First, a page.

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    John Warner is the author of Why They Can't Write: Killing the Five-Paragraph Essay and Other Necessities and The Writer's Practice: Building Confidence in Your Nonfiction Writing.


Just When I Thought I Was Out, They Pull Me Back In!

I just can't quit spending my time on education-related things.

June 17, 2021

Just when I thought I was out, they pull me back in!

I’ve been searching for the right movie quote to reflect my return to full-time involvement in education-related work, which I suppose I’m publicly announcing here. Many should recognize the above quote from Godfather III, when an aged Michael Corleone, hoping to retire from the organized crime business, must get back into the fray to save the family.

A running theme throughout all of the Godfather films is a desire to go “legit,” for the family dynasty to make their fortune in ways that do not require the more than occasional murder. At the opening of the first movie, Michael is meant to stay out of the family business, having returned home after military service. His father, the don, dreams of a “Senator Corleone.”

At the same time, there’s a clear implication that plotting the downfall of his enemies is what Michael was born to do. It’s not just a matter of family loyalty, but a true calling. He may be more eager to re-enter the fray than he wants to admit.

I wish I knew how to quit you.

That’s from Brokeback Mountain, when Jake Gyllenhaal’s Jack delivers the line to Heath Ledger’s Ennis, knowing that their relationship is impossible in their world, but he is unable to sever ties.

Five years ago, I stopped teaching full-time as a year-to-year contingent instructor. As I said in my “not a quit lit essay,” I had no desire to stop teaching, but I could no longer reconcile my desire to do the work with the conditions under which I’d been doing it for the entirety of my career. There was literally no future in it. I had to stop because the work was so meaningful to me and I risked not burnout, but something worse, demoralization, the sense that you want to continue to do your work, but circumstances won’t allow it.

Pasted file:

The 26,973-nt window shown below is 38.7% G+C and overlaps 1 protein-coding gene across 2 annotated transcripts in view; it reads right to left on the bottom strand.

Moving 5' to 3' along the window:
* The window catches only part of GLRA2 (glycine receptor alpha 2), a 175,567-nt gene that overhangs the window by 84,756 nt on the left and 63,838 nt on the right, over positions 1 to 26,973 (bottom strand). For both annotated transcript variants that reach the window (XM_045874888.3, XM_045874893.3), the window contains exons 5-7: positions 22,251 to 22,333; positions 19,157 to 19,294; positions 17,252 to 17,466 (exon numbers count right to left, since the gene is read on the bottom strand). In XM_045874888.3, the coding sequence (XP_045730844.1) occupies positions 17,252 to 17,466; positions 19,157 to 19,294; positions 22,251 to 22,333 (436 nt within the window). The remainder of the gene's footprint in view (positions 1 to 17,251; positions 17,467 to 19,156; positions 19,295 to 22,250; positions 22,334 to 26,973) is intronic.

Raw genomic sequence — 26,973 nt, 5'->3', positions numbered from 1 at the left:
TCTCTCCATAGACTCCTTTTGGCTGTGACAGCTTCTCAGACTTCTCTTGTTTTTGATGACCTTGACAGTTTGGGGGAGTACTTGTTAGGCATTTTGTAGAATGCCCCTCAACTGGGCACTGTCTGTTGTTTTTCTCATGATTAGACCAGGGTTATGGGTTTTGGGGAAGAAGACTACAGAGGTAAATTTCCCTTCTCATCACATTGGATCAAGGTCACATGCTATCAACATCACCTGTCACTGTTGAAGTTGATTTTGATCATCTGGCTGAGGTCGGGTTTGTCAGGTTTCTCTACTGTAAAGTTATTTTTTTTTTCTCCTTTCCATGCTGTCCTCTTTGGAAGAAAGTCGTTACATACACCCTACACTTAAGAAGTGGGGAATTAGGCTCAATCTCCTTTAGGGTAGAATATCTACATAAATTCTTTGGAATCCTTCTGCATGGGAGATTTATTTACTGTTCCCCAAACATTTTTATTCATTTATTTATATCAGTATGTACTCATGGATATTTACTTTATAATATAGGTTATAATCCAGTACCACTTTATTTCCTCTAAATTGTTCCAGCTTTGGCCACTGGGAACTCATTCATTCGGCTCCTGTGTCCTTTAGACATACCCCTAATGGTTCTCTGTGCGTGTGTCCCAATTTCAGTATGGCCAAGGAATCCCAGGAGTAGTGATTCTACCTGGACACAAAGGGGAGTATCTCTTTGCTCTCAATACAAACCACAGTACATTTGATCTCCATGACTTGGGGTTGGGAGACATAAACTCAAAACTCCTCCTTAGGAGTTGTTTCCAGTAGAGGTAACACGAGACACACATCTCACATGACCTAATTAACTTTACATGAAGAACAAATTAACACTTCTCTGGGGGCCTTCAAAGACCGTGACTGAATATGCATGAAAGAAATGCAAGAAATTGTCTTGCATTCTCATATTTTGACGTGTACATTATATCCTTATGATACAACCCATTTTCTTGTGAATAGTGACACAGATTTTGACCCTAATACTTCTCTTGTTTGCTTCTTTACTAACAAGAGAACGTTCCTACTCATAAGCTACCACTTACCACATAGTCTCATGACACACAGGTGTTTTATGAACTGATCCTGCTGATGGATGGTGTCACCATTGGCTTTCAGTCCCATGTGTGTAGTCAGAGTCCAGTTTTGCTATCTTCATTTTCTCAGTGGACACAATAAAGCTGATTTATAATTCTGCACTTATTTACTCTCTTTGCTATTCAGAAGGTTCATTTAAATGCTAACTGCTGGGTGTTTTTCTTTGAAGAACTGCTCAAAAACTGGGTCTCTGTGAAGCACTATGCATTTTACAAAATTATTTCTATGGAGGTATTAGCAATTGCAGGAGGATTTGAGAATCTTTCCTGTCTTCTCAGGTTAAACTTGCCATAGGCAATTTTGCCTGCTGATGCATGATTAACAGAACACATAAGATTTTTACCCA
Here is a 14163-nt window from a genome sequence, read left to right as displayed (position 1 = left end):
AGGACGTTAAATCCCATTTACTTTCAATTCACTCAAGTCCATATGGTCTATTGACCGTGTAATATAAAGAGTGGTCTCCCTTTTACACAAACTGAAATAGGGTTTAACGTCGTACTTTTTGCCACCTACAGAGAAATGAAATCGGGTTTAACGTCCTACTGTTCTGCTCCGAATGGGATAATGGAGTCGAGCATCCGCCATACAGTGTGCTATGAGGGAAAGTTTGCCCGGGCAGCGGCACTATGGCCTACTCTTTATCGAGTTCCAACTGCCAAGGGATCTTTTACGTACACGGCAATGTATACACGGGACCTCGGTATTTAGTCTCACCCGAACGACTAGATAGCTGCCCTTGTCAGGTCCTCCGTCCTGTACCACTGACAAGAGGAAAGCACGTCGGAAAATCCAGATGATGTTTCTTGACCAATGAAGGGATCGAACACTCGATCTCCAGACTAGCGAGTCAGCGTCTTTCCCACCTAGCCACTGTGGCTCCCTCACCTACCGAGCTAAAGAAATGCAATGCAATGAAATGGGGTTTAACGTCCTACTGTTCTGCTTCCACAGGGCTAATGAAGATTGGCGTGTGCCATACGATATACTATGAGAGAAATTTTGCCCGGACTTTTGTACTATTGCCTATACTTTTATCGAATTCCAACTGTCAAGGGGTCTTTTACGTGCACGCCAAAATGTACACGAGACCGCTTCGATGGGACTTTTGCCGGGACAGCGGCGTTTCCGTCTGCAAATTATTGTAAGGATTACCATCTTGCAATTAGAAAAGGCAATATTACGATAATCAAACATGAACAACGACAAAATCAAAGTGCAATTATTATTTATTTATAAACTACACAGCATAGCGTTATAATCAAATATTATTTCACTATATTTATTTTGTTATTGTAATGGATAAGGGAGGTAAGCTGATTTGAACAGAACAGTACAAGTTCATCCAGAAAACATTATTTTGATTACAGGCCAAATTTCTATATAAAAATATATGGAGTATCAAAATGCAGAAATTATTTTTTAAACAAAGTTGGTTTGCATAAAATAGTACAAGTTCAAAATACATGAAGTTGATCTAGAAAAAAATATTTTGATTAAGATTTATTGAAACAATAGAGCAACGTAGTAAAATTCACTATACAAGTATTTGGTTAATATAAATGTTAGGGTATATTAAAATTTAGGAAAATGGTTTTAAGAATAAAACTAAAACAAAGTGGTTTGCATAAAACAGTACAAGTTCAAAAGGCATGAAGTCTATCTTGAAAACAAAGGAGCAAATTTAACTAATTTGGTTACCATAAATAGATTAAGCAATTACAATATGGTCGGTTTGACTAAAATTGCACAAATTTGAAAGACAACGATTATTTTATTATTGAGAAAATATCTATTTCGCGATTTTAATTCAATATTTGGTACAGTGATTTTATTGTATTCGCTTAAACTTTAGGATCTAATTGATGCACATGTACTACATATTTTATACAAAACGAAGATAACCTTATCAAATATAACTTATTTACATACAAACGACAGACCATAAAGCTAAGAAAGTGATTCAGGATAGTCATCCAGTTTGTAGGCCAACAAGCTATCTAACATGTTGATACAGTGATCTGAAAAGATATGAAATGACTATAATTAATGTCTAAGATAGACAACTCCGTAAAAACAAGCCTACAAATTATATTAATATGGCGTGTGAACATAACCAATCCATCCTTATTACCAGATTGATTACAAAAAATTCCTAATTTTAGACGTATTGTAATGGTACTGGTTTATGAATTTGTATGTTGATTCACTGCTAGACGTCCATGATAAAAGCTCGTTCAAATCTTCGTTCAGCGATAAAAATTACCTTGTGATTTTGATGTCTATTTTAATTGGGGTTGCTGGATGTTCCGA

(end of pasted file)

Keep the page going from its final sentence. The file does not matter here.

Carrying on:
I left full-time teaching in May 2016 not knowing what was next. I quickly realized that one way to exorcise my frustration over the barriers between me and the work I found so meaningful was to write about them. In my files, the proposal for what would become Why They Can’t Write: Killing the Five-Paragraph Essay and Other Necessities is dated March 1, 2017. I delivered the initial manuscript in December 2017, the revised version February 2018.

The contract for The Writer’s Practice: Building Confidence in Your Nonfiction Writing was signed mid-September 2017, the first draft of the manuscript submitted toward the end of January 2018, with a final copyedited manuscript in July of that year.

The books were published in December 2018 (WTCW) and February 2019 (TWP).

After doing some contract work for the company in late 2018, I accepted an offer of a full-time job from Willow Research in February 2019, roughly around the publication date of The Writer’s Practice. I was attracted to the position by the quality of the people, the interesting work, and importantly, a chance at the kind of security a paycheck that issues a W-2 at the end of the year instead of a 1099 delivers.

And now, I’m leaving that behind for something else, something old and hopefully something new.

My time at Willow (pandemic aside) was as good as anyone could have hoped. The projects were interesting and challenging, my colleagues wonderful. I shook the rust off my research chops and found the skills still intact and even enhanced by the other experiences I’d had since I left that pathway behind the first time, over 20 years ago.

I also had the freedom to continue to write about education and writing instruction as an avocation. It seemed like I could move on from my passion while keeping some embers alive, like an ex-baller who goes and hits the playground every so often. My hope was that everything was all going to settle into a nice, sustainable life.